Cybersecurity

Rise in API attacks pressures developers to write ‘perfect’ code

API exposure points are often ignored.
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Francis Scialabba

· 3 min read

Even a hack exposing 9+ million records can be considered “basic.”

While the effects of a compromise on the Australian telecom Optus were anything but, omg, so mainstream, the attacker had an easy way in.

“What is of concern for us is how what is quite a basic hack was undertaken on Optus,” Australian Minister for Cybersecurity Clare O'Neil said shortly after the Sept. 2022 breach.

Because the app’s facilitator of data-exchange, known as the application program interface (API), was left “exposed” to the internet —no authentication required—the hacker could download customer records.

While IT teams often make application inventory and patching part of their vulnerability management programs, recent attacks show that the API is an oft-exposed component deserving of some attention—both in the development process and during runtime.

“Those exposure points are often ignored, often overlooked, and very often vulnerable, or overly permissive, because the person writing them maybe didn’t have the knowledge or experience for how to limit what could be seen or what could be called,” said Bill Young, VP and general manager of threat management at the consultancy Optiv.

API have no idea what you’re talking about…

Who’s calling: An API “call” initiates the exchange of information. An API, for example, facilitates access when connecting a login submission to a server.

An API is like a waiter: taking the orders, bringing them to the kitchen, and sending back the dinner. (And a hacker steals the waiter’s little notepad…)

Who’s hacking: A recent report from the cybersec company Akamai Technologies discovered a whopping 257% increase in web-application and API attacks, many directed at financial organizations.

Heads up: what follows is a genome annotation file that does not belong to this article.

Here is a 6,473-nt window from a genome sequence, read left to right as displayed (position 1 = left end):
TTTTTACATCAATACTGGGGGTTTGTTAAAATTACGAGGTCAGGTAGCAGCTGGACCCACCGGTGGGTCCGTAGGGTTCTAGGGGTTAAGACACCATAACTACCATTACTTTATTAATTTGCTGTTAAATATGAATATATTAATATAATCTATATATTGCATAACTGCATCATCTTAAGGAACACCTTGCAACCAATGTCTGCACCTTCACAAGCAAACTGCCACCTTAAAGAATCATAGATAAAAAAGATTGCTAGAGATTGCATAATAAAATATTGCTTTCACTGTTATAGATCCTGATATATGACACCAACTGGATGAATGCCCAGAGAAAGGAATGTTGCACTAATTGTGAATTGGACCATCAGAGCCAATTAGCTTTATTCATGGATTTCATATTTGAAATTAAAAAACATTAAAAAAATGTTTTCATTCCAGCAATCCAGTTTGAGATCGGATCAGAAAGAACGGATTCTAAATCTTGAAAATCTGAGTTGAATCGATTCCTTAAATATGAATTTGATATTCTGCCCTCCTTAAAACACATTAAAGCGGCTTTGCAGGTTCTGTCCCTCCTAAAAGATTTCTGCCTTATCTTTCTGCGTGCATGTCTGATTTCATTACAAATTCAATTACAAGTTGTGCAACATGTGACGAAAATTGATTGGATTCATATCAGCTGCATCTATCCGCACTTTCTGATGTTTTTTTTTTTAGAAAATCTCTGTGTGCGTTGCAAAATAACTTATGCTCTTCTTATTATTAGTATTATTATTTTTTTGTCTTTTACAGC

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What’s helping: Authentication options like OAuth2 assist in securing an API. Rate-limiting also restricts login attempts, to defend against suspicious access. Protocols like Transport Layer Security (TLS) ensure messages are encrypted.

“Usually vendors are quick to say, ‘Oh, well, there’s an API. We can easily connect…’ We’re not looking at the data that’s flowing through those APIs,” said Lisa McKee, director of governance, risk, compliance and privacy at the performance-analysis company Hudl.

Grand openings. While many security professionals emphasize the importance of API inventory and testing during application development, API hacks are often the results of a “series of grand experiments” by determined individuals, said Michelle McLean, VP of marketing at Salt Security, an API-monitoring platform provider.

Take the white-hat hacker who, in April of 2021, found a flaw in an Experian API that gave access to  an individual’s credit score when zeros were placed in the date-of-birth field.

Rather than halt the release of a revenue-building application, teams may just want to deploy—without checking for every scenario that involves a 00/00 birthday.

“People are doing an awful lot. They’re doing things in smaller chunks. They’re not responsible for the whole thing soup to nuts. And I think it’s honestly an unfair burden to put on developers to say you should really code perfectly,” McLean told IT Brew.

Take Optus, said McLean. Technically, the API was built just fine.

“That API worked exactly how it was supposed to. It was just never meant to be public facing,” said McLean.—BH

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Top insights for IT pros

From cybersecurity and big data to software development and gaming, IT Brew delivers the latest news and analysis of trends shaping the IT industry, like only The Brew can.